James William Johnson believes that Swift saw major similarities between the two situations. Thompson Satire essay eating children a letter to a local Aspen newspaper informing them that, on Christmas Eve, he was going to use napalm to burn a number of dogs and hopefully any humans they find.
I shall now therefore humbly propose my own thoughts, which I hope will not be liable to the least objection. It is a melancholy object to those who walk through this great town or travel in the country, when they see the streets, the roads, and cabin doors, crowded with beggars of the female sex, followed by three, four, or six children, all in rags and importuning every passenger for an alms.
Of curing the expensiveness of pride, vanity, idleness, and gaming in our women: I desire those politicians who dislike my overture, and may perhaps be so bold as to attempt an answer, that they will first ask the parents of these mortals, whether they would not at this day think it a great happiness to have been sold for food, at a year old in the manner I prescribe, and thereby have avoided such a perpetual scene of misfortunes as they have since gone through by the oppression of landlords, the impossibility of paying rent without money or trade, the want of common sustenance, with neither house nor clothes to cover them from the inclemencies of the weather, and the most inevitable prospect of entailing the like or greater miseries upon their breed for ever.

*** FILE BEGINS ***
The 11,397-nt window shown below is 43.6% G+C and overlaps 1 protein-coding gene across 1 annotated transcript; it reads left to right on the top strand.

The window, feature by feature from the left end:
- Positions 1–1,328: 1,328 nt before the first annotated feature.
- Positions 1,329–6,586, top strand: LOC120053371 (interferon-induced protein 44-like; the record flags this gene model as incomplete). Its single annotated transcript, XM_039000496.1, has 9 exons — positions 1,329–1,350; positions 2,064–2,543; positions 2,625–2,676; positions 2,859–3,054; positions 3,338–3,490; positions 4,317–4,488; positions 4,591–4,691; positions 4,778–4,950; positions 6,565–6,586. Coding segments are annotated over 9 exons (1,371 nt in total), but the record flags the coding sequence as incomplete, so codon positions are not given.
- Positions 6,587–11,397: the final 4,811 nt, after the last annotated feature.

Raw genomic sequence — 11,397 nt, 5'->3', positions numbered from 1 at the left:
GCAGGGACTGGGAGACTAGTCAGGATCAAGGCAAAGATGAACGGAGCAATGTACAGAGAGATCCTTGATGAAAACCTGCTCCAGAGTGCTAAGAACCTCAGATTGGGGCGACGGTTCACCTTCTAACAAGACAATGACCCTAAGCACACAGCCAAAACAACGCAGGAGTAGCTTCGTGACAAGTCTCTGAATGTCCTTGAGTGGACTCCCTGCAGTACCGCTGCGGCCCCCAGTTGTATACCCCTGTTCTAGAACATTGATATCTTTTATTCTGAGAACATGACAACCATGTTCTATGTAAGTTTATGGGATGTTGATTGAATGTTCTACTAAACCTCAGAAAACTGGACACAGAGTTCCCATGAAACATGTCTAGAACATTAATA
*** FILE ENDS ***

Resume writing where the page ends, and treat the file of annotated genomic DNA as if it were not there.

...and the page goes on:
For this kind of commodity will not bear exportation, and flesh being of too tender a consistence, to admit a long continuance in salt, although perhaps I could name a country, which would be glad to eat up our whole nation without it.
In the tradition of Roman satire, Swift introduces the reforms he is actually suggesting by paralipsis: I have been assured by a very knowing American of my acquaintance in London, that a young healthy child well nursed is at a year old a most delicious, nourishing, and wholesome food, whether stewed, roasted, baked, or boiled; and I make no doubt that it will equally serve in a fricassee or a ragout.
Thus the squire will learn to be a good landlord, and grow popular among his tenants; the mother will have eight shillings net profit, and be fit for work till she produces another child. The number of souls in this kingdom being usually reckoned one million and a half, of these I calculate there may be about two hundred thousand couple whose wives are breeders; from which number I subtract thirty thousand couples who are able to maintain their own children, although I apprehend there cannot be so many, under the present distresses of the kingdom; but this being granted, there will remain an hundred and seventy thousand breeders.